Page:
Robert C. Blitt is Professor of Law at the University of Tennessee Knoxville
At first glance, extending the Tomos to a newly established Orthodox Church of Ukraine (OCU) may appear to have emerged with lightning speed, particularly in the traditionally deliberative world of Orthodox Christianity. But the reality attests to a much longer campaign to secure autocephaly for Ukraine, and to a larger, ever-seething rift among Orthodox churches over canonical legitimacy and control.
The Long Reach of U.S. Foreign Policy and the Tomos
Boosters and detractors of OCU autocephaly are divided over claims of government interference in the process of issuing the Tomos. An assessment of the effectiveness of Ukrainian and Russian government intervention is set aside for another occasion, though indications are plain intervention was the norm rather than the exception. In the case of the United States, some outside observers have claimed the U.S. government manipulated the Ecumenical Patriarch with millions of dollars in bribes to foster a schism in the Orthodox world, and that consequently, “the State Department, will have the blood of the little Ukrainian grandmothers and old men on [their] hands.” Parties more intimately engaged, including high-level officials from the Russian government and the Moscow Patriarchate, have espoused similar claims, if couched in more diplomatic terms. Continue reading “U.S. Interference in Ukraine’s Autocephaly: An Ineffective, Unnecessary, and Unlikely Affair”
Dr. Mine Yıldırım is Head of the Norwegian Helsinki Committee’s Freedom of Belief Initiative in Turkey
How do restrictions on the right to freedom of religion or belief (FoRB) in your country affect women? Are women and men impacted differently by the same security measures? Usually, silence follows when these questions are posed to public officials, civil society organizations, and religious or belief community leaders. Then, though some examples may come to mind, the list of relevant issues rarely extends beyond highly visual restrictions, such as with the headscarf or the burka.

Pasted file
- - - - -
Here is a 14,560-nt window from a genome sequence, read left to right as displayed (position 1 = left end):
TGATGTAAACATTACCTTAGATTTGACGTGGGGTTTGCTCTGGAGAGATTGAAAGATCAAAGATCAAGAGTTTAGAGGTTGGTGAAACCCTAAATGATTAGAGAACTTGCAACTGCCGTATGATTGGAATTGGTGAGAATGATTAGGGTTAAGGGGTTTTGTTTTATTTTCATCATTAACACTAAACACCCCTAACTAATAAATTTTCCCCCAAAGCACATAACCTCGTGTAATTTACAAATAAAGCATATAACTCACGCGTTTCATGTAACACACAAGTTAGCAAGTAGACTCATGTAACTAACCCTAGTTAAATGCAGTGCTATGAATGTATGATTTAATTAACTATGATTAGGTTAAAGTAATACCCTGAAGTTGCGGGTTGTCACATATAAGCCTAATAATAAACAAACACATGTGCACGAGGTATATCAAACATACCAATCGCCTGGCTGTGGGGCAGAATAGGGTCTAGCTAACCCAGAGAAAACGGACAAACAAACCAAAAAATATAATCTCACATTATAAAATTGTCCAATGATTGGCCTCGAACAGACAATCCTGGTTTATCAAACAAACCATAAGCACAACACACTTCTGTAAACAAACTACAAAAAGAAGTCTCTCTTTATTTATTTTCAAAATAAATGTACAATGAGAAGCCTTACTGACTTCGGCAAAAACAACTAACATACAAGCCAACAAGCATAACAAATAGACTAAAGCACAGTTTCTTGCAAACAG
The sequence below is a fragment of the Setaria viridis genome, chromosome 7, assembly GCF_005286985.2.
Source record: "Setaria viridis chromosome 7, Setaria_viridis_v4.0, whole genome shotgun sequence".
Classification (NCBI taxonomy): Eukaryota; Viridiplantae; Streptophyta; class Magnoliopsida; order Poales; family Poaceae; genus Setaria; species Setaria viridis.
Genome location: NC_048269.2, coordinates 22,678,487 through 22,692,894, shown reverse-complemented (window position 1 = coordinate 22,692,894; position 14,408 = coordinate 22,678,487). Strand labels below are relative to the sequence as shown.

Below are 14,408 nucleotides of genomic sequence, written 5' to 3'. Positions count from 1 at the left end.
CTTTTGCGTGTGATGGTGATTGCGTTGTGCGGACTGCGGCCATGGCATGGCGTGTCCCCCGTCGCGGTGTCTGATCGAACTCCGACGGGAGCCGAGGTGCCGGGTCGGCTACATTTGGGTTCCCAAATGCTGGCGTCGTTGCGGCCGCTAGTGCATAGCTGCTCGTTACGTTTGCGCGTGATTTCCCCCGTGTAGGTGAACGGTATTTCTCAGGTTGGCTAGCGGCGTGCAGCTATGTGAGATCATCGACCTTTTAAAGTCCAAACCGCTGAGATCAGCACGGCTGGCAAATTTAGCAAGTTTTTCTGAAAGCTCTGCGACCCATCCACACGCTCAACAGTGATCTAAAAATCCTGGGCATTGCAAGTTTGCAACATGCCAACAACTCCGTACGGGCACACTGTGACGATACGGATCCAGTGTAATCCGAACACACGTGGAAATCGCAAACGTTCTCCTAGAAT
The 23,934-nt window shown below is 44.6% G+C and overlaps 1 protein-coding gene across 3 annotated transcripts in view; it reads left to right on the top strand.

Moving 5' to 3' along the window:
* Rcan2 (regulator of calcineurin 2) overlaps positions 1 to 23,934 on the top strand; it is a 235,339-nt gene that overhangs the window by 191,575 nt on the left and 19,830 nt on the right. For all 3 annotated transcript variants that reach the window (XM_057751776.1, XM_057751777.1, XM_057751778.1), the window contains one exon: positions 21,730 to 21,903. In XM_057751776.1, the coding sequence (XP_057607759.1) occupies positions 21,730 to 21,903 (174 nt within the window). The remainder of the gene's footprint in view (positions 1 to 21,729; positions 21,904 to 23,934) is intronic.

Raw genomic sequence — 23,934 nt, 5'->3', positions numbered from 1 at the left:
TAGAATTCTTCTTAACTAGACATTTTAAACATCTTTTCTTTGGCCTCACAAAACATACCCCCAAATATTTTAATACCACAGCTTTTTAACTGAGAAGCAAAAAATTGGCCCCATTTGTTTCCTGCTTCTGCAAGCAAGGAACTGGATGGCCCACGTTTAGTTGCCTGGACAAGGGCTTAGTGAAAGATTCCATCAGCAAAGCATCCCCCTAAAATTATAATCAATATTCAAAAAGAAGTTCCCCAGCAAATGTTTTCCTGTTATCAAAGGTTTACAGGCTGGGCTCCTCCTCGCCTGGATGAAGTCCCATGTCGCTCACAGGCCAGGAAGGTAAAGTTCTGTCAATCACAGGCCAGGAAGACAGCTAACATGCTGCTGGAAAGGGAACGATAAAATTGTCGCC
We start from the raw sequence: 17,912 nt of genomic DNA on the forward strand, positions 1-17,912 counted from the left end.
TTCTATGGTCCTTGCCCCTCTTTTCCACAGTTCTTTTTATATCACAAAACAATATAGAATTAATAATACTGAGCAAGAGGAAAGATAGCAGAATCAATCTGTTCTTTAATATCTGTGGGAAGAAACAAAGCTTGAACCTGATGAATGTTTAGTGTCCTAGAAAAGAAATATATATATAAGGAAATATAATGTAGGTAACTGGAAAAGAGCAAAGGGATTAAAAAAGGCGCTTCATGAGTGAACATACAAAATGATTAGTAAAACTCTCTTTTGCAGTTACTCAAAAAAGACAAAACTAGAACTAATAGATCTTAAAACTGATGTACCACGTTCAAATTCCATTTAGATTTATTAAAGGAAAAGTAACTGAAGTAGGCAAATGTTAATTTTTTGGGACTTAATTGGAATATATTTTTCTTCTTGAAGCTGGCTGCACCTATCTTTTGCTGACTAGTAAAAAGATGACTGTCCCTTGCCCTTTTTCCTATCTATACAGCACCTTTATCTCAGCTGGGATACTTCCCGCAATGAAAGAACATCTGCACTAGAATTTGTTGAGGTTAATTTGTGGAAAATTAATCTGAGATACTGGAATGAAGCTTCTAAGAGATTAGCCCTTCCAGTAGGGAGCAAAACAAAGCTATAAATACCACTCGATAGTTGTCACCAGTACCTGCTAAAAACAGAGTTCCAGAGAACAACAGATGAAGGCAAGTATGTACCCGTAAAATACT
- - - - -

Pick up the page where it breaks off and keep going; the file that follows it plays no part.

We do not yet have a comprehensive and systematic resource that provides of how the gender dimension of FoRB presents itself and how it should be monitored. Understanding this is particularly important for states and civil society organizations. States must protect the right to freedom of religion or belief for both men and women and must refrain from restrictive measures that disproportionately impact women or men. Likewise, civil society organizations strive to understand how women are impacted by these measures so that they can hold states accountable. Continue reading “Security Measures and the Gender Dimension of Freedom of Religion or Belief”
Dmytro Vovk is Director of the Centre for the Rule of Law and Religion Studies, Yaroslav Mudryi National Law University in Kharkiv, Ukraine, and co-editor of Talk About: Law and Religion.
Among other things the OSCE/ODIHR Freedom of Religion or Belief and Security Policy Guidance focuses on finding a fair balance between the autonomy of religious groups and the requirements of public safety and national security. The guidance document calls these two values “complementary, interdependent and mutually reinforcing objectives that can and must be advanced together.” The autonomy of a religious groups includes the right to self-name. It presupposes that religions may, at their discretion, choose any name for themselves based on their dogmas, canons, and principles. This name unites believers and expresses their shared religious identification. The name may include the institutional form of a religious group (church, movement, society, etc.), the name of the deity, a leader, sacred places or texts, the mission of the group, and so on. Continue reading “The Names of Religious Groups and Security-Related Concerns”